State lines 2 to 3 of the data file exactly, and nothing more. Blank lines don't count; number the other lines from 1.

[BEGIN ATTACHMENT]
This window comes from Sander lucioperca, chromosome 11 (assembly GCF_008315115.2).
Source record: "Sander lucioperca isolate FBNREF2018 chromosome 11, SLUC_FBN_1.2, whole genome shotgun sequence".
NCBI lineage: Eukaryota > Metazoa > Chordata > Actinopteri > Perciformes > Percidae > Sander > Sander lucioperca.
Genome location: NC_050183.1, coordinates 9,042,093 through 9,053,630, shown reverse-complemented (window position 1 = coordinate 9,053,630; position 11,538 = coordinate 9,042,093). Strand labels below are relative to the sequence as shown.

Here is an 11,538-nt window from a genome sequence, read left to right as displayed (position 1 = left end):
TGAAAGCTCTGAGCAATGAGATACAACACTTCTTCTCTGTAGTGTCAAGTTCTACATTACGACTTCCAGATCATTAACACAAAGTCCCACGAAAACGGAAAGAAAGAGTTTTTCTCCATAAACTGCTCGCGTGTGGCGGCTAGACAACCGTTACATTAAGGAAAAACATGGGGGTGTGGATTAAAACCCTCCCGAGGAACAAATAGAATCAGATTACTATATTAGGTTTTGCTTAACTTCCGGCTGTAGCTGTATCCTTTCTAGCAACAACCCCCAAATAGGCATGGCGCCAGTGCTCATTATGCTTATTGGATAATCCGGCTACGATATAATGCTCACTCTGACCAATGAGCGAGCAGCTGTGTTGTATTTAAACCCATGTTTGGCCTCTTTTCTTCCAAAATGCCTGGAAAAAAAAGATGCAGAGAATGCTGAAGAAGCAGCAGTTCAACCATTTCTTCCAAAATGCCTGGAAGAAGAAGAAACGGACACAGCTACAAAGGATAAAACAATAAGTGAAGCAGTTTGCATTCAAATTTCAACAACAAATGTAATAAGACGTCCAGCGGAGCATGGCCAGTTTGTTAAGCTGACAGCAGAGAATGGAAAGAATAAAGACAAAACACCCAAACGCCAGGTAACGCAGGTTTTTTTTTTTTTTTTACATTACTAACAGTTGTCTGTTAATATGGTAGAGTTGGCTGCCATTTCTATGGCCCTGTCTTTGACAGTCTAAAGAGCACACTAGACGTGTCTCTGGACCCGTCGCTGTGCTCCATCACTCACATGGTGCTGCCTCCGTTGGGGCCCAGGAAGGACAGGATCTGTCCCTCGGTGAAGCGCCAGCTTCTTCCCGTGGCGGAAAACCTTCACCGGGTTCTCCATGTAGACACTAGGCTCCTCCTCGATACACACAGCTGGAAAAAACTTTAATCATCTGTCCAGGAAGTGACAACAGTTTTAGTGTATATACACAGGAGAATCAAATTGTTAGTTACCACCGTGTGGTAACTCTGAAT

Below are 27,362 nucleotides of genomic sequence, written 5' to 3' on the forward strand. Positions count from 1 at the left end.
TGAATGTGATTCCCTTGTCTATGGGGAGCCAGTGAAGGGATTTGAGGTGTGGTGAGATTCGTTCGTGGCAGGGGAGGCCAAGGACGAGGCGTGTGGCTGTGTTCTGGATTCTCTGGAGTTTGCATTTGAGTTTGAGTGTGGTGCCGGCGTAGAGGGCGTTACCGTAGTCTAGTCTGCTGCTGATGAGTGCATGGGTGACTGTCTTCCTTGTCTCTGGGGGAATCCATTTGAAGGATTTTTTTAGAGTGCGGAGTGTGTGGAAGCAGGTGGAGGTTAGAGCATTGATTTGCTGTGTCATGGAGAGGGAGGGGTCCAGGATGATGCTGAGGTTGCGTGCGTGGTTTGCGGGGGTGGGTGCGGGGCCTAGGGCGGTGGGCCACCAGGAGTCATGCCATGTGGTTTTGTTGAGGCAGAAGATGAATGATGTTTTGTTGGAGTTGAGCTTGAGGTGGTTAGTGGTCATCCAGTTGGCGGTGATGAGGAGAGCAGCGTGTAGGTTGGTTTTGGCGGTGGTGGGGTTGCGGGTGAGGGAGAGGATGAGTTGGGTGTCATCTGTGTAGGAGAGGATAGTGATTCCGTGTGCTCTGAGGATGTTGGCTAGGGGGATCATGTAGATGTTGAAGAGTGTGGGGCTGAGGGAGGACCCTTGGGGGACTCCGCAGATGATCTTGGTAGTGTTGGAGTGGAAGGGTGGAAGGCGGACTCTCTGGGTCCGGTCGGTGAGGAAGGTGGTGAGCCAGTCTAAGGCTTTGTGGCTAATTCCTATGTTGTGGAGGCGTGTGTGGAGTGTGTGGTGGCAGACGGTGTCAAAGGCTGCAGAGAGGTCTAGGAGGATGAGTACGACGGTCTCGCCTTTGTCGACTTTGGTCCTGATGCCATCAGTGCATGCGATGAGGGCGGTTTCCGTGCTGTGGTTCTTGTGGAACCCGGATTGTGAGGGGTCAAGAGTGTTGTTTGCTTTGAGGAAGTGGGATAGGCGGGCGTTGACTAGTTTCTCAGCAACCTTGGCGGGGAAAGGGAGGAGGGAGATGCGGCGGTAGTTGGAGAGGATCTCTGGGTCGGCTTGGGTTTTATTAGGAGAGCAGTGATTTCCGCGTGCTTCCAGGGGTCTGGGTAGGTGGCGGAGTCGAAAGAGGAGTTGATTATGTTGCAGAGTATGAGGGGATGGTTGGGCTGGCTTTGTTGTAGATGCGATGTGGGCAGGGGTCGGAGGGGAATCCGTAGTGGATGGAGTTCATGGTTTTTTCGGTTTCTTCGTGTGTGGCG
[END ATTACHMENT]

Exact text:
Source record: "Sander lucioperca isolate FBNREF2018 chromosome 11, SLUC_FBN_1.2, whole genome shotgun sequence".
NCBI lineage: Eukaryota > Metazoa > Chordata > Actinopteri > Perciformes > Percidae > Sander > Sander lucioperca.